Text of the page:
In high school, I used to despise expository writing. I did not like crafting essays or reports analyzing books or moments in history. I did, however, love creative writing. I enjoyed writing stories based on the crazy ideas running rampant through my mind. It was a great escape. Then, I discovered poetry. Sure, I had been introduced to the world of stanzas and lines back in elementary school, but it was always taught to me in a formulaic way. “Write this acrostic poem this one way, following these rules.” That didn’t work for me. It felt too restrictive. In high school, I had an amazing writing teacher who helped me see the freedom in poetry. She helped me to understand that poetry is like pouring your heart and soul onto the page. You can expose your true self through figurative language with poetry. From that moment on, my love affair with poetry has been burning brightly. I love taking risks and combining words in new and unique ways. I enjoy being able to twist my perspective to show a memory or idea in a very different way. I love playing with words to share a part of me with the reader.
As a teacher, I make it a personal goal of mine to help my students learn to see poetry in a similar way. I want them to see that poetry doesn’t have to be flowery and based in nature. Poetry can be free, loud, fun, colorful, scary, sad, serious, and so much more. I want to help my students broaden their perspective on a type of writing that is usually instructed in a particularly constrained manner.
Over the past two months in my Language Arts class, my students have been entrenched in a unit on poetry. They learned how to interpret poems, use figurative language, craft many different types of poems, and recite poetry aloud. It was a wonderful adventure filled with laughter, sadness, struggle, failure, and success. My students dug deep to bare themselves in their pieces. They took risks and tried new things as they crafted their poems. A few students struggled to craft some of their poems, but persevered through that adversity to come out on the other side better for having had the experience. Many of my students loved our lessons on different types of poetry. They enjoyed listening to examples of various forms of poetry crafted by other gifted and famous poets. They seemed enthralled by Lewis Carroll’s Jabberwocky as much as they were with the lyrics from City and Colour’s song Against the Grain. They really got into our unit. They utilized a growth mindset and were open to the possibility that poetry could be something they might like. For many of my students, the highlight of the unit was the final project. They loved compiling the best of their pieces into a booklet that they then shared aloud with our families and friends in a Poetry Slam this past Thursday. They really got into reciting their poems. It was a blast watching and listening to each of them share their poems for the world to ponder. Check out video of the big event.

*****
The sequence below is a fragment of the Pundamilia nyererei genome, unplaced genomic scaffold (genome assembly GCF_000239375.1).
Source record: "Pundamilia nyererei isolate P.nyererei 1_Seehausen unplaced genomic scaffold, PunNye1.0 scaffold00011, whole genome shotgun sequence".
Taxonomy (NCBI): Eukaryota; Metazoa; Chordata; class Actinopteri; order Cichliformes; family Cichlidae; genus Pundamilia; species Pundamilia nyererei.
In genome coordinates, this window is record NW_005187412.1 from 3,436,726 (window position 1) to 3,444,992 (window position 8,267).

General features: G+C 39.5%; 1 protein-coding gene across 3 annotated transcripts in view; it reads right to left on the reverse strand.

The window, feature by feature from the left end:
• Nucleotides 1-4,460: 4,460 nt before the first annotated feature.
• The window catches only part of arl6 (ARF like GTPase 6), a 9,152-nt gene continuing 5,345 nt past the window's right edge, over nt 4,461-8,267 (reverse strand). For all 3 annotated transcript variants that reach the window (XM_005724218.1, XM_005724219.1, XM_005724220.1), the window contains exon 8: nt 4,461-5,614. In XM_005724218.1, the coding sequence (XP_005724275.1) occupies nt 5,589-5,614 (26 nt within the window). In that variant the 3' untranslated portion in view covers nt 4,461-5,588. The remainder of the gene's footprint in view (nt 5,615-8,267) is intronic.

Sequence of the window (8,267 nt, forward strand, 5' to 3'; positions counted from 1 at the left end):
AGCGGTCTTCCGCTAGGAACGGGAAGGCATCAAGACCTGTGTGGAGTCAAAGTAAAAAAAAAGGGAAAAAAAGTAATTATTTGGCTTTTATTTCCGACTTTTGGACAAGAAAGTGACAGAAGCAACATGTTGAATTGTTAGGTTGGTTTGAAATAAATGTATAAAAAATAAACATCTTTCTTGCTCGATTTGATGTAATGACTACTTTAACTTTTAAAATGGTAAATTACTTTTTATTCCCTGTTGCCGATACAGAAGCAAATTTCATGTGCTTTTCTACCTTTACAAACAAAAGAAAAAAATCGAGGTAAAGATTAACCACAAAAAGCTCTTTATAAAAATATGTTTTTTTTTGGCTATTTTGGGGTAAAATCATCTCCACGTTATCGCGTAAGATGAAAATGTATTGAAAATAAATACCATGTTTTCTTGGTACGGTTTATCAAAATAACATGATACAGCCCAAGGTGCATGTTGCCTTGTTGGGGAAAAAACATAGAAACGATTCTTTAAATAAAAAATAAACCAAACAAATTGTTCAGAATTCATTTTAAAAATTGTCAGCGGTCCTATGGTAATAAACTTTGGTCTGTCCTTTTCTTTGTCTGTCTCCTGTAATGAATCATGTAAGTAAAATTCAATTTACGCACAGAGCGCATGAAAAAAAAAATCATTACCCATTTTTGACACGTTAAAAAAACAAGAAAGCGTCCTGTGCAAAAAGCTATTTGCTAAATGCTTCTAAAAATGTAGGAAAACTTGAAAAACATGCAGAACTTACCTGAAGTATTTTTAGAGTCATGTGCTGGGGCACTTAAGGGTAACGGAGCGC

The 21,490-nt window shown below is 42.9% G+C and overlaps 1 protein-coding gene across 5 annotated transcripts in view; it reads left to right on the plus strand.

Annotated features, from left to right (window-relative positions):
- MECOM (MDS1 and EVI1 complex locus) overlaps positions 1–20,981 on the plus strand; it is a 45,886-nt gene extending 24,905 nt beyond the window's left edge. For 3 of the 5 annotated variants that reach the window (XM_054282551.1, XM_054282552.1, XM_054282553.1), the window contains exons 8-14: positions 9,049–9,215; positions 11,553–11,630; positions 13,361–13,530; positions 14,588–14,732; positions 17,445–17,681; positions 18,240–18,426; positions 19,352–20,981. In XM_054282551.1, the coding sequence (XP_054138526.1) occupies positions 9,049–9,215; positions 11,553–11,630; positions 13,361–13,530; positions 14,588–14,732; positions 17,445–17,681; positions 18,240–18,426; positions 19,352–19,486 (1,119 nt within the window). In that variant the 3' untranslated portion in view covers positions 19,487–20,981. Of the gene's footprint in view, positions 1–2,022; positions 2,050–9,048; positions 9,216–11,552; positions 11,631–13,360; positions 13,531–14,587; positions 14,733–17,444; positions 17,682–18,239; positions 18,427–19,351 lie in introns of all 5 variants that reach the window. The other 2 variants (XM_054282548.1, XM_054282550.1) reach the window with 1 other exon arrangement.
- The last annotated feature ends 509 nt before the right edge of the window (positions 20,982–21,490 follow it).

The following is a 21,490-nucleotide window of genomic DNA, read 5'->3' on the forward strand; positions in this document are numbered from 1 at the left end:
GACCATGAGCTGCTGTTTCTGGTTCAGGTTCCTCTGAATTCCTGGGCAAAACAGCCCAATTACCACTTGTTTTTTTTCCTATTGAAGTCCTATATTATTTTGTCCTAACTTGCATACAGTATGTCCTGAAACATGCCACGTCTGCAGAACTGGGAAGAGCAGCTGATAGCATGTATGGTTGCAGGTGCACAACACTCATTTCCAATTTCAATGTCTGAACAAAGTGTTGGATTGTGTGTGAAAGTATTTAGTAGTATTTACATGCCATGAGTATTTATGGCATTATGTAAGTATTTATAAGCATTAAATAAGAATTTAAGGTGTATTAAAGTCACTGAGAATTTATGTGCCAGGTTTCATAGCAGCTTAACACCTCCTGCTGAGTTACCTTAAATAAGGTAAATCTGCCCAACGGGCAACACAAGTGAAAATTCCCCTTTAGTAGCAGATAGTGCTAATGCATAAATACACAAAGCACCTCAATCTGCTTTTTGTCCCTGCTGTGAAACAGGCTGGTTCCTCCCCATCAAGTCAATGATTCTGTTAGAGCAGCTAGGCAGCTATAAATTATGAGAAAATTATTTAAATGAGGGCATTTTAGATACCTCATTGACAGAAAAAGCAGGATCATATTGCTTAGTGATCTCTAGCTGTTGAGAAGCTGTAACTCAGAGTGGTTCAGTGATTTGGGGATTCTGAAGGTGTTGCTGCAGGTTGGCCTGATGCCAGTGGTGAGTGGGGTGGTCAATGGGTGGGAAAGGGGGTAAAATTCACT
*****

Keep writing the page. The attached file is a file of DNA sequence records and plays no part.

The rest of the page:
This unit brought me much joy as I observed my students putting forth great effort to experiment with a completely different form of writing. For a few of my students, they had never been exposed to poetry before, which seemed amazing to me, but also heartening, as I knew that they would be like blank slates without any prior knowledge in either a negative or positive way. I was fortunate enough to go on this often bumpy but beautiful poetic ride with my students. Some students were blown away by the pieces they had written, as though they had no idea they were capable of such magic. Other students enjoyed writing poetry so much that they wrote more poems outside of class and then shared them with me. Amazing! A few students did get stuck on some of the forms of poetry that we tried. Acrostic poetry proved challenging for some of my students, as they felt like each line had to be separate. When I reminded them that when it comes to poetry, rules are meant to be broken, they took a new route to success. The Jabberwocky-inspired form did bring two of my students much frustration, as they were stuck in thinking that their piece had to be completely made up. When I reminded them that they could transform a personal story into an epic adventure with some newly minted words, they took a deep breath and jumped into the task headfirst. Throughout this unit, my classroom felt like a stage upon which my students were the actors in a whimsical musical about life. As the director, I provided them guidance, but also challenged them to step outside of their comfort zone when singing poems of vacations, lost love, self-reflection, and pets. It was a hoot. The Hopkinton Poetry Weekly gave us ****. “It was a wild ride painted red with words of wonder and awe.” Kidding aside, this unit was my favorite so far this year because of my students. They made it enjoyable and memorable.